Monday, April 29, 2019


The start along Naito!
My first 10k in 18 months! Exciting I guess? Anyways, my prep for this race wasn't the greatest. I had basically done no speedwork since the Shamrock Run, and my friend was coming into town to do the race as well. Needless to say, the days leading up to the race weren't the best in terms of eating or drinking choices, but I kept it within reason as to not totally crash and burn during the race.

Honestly, if anything held me back, it was my legs. Thursday we went on a 6 mile run AND a 5.5 mile hike and then Friday we went on another hike through Ape Cave. About four miles there, but a lot of bouldering. My legs felt pretty worn Saturday, a day on which we did nothing, and they were still a little tired by the time the race rolled around Sunday. Not terribly so, but I may have been able to do teeny tiny bit quicker on fresh legs.

Again, this race would be a good benchmark for my current fitness level. I keep thinking I'm about to turn it up but then never do. I need to get some more races on the schedule. The weather appears to have finally turned in my favor (70 and sunny any day of the week over 45 and cloudy), so hopefully I can actually start doing some speedwork or something. I don't have any ambitious goals or anything, I think I'll just want to beat my MCM time this fall, but I need to actually, you know, do something, in order to make that happen.


Thankfully this race wasn't ridiculously early, kicking off at 8:45am. We left the house shortly before 8am, so I was able to sleep into about 7:30am before throwing on some clothes and chugging a mug of coffee. I drove us downtown and parked in my standard Smart Park garage. That thing is like 8 blocks or less from everything! We approached Waterfront Park and marveled at the amount of people bustling about. This was a major production!

In usual Thomas fashion, I didn't want to be there too early, so we got there with about 25 minutes until the gun went off. We walked toward the bag check and there was the LONGEST LINE. Dammit! Did I mess up? Were we going to be stuck behind a bunch of walkers? Luckily, that line went amazingly fast. We checked our bag and still had about 15 minutes to go. With that, we wandered toward the start line and settled into the appropriate pace group of under eight minutes per mile.


It was fun starting on Naito Parkway and not doing a giant out and back or a run up Barbur. Instead, we quickly turned west into the city and run through "scenic" Old Town/Chinatown. The people around me seemed to be going the right pace so I didn't have to weave very much despite there being a decent amount of people. A couple slowdowns, but nothing tragic. My goal was under 8:00/mile and I knew there was that giant bridge climb, so I was trying to target my miles around 7:50. If I could do that for the other five miles, then I could go 8:45 on the hill and still be at 7:59/mile.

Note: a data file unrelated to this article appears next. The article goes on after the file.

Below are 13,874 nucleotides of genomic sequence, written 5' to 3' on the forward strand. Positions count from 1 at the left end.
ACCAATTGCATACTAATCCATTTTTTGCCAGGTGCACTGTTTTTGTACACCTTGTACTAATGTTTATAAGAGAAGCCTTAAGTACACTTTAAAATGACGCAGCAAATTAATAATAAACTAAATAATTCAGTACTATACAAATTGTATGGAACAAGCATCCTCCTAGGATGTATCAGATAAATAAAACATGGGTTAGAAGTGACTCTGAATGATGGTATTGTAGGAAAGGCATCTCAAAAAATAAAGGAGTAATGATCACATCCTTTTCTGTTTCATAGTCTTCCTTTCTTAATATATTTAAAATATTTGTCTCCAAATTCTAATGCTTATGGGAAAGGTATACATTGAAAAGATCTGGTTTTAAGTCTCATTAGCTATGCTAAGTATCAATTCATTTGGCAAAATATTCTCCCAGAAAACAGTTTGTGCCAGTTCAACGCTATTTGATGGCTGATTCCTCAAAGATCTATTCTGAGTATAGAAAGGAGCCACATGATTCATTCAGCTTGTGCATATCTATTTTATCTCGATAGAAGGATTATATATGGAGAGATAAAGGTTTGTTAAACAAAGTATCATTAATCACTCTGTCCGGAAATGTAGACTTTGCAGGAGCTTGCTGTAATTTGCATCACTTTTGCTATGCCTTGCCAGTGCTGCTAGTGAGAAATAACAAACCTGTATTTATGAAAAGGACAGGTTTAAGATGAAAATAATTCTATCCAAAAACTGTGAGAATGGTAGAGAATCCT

My first mile hit in 7:53. Just about perfect. Despite not having done a 10k in a while, I felt like I paced myself correctly. For whatever reason, I can judge my 5k/10k/15k/half paces pretty well. Instinctual for me. Long story short, I settled into the correct pace and it felt like a 10k should. Challenging, not really comfortable, but sustainable for six miles.

Certified finishers.
The "hill" in this race, the bridge climb, was from miles 1.5 to 2. Only a half mile and after that, only rollers are worst. So I just did my normal hill strategy of trying to keep the same energy "output" as if I were running on flat ground. This meant I was doing the hill at about 9:20 or so for this level of effort. Not the fastest, but the hill ended pretty quickly and my mile time was 8:39, so I was a tiny bit ahead of schedule. This was the part over the Fremont Bridge. Unfortunately, we were not on the top deck, so while the view was good, it wasn't as good as it could have been. Plus, we were socked in with clouds so you couldn't even see the mountains.

After the climb, we got the downhill portion, and I knew I would want to take advantage of this and get a cushion of time for later on in the race. My pace on the third mile was 7:28 and honestly I was a little disappointed. I was hoping to go a little faster, but hey, I was still ahead of schedule. After we exited the bridge, we did a bunch of random streets in the industrial area around the Widmer plant and Interstate Avenue. Not very scenic, a couple tiny hills and downhills, not much to write home about. 7:38 fourth mile.